It hasn’t just been Coors Field that has reinvigorated Justin Morneau. His ISO is identical both home and away and his HR/FB rate is actually a smidgen higher in away parks. His HR/FB rate currently stands at a career high. I have no idea if he is simply feeling the healthiest he has in years or it’s just a hot start. Either way, I can’t imagine anyone would buy him high, so owners should just enjoy the profit.




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Mike Podhorzer produces player projections using his own forecasting system and is the author of the eBook Projecting X: How to Forecast Baseball Player Performance, which teaches you how to project players yourself. His projections helped him win the inaugural 2013 Tout Wars mixed draft league. He also sells beautiful photos through his online gallery, Pod's Pics. Follow Mike on Twitter @MikePodhorzer and contact him via email.


13 Responses to “Batted Ball Distance Surgers: April”

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  1. Jeff says:

    Make sure Eno knows there’s another reason to like Duda.

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    • pags140 says:

      I read this as “Ike Duda” and thought they finally joined forces. Then I remembered they don’t play on the same team anymore…

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  2. Lenard says:

    Thanks for the article Mike. I feel like you wrote an article answering the following question before, but I can’t find it anywhere.

    What average flyball distance should we look for in order to expect a guy to reasonably keep hitting home runs?

    I know there is a lot more to it, but it’s safe to day if Denard Span and is 240 foot average distance hits one, it’s safe to say it’s a fluke, whereas if Jose Abreu and his 327 foot (!) average distance hits one it’s not.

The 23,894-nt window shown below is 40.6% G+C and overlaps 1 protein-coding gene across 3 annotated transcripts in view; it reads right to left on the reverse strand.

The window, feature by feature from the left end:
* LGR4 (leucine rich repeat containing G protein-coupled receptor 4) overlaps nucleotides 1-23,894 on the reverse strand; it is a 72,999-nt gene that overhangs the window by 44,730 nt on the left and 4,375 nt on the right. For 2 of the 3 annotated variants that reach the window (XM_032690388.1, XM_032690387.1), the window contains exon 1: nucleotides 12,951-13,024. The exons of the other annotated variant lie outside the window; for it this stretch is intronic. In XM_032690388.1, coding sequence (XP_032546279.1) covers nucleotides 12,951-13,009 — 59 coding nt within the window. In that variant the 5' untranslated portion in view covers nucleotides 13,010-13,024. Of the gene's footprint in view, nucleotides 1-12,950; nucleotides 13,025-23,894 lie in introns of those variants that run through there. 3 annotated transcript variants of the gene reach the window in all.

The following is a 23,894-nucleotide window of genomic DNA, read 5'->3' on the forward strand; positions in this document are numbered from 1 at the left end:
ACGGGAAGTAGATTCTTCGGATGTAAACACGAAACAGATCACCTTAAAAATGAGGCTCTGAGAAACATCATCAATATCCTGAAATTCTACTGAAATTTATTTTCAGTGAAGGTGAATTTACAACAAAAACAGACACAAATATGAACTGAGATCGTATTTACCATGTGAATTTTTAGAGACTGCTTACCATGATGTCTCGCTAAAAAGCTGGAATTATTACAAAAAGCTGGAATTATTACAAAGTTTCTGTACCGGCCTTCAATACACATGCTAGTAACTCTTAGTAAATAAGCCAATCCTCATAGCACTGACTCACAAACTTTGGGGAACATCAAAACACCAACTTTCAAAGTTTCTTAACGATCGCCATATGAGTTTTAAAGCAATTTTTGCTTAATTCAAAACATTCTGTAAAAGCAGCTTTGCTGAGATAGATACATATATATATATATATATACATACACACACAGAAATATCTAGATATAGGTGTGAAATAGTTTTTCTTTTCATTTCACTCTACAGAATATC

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  3. Bastard Steve says:

    Very cool. Is it mere coincidence that all but one of these athletes plays in the National League?

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  4. rustydude says:

    All National Leaguers except Mike Moustakas. Weird.

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  5. Feeding the Abscess says:

    I was encouraged by Votto’s distance increase, then I noticed his FB rate is down yet again.

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  6. AJ says:

    I actually think you might be able to find a buyer on Morneau. Matt Pouliot at rotoworld has him ranked in the 80s overall in his May rankings.

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  7. ImDownWithOBP says:

    Mike, how reliable is this data? We know that power takes a long time to stabilize, and we are looking at only 20-25 data points per player, so intuitively it seems like this data may not be worth much. I think you have answered this question in a previous article, but I cannot find that anywhere.

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    • Unfortunately, there is a whole lot more analysis of this data that could be done, but that I don’t have the database/Excel/math chops to do myself. So you’re right that it’s certainly a rather small sample, but at this point, it should be used more of a validation of what has already happened rather than what will happen.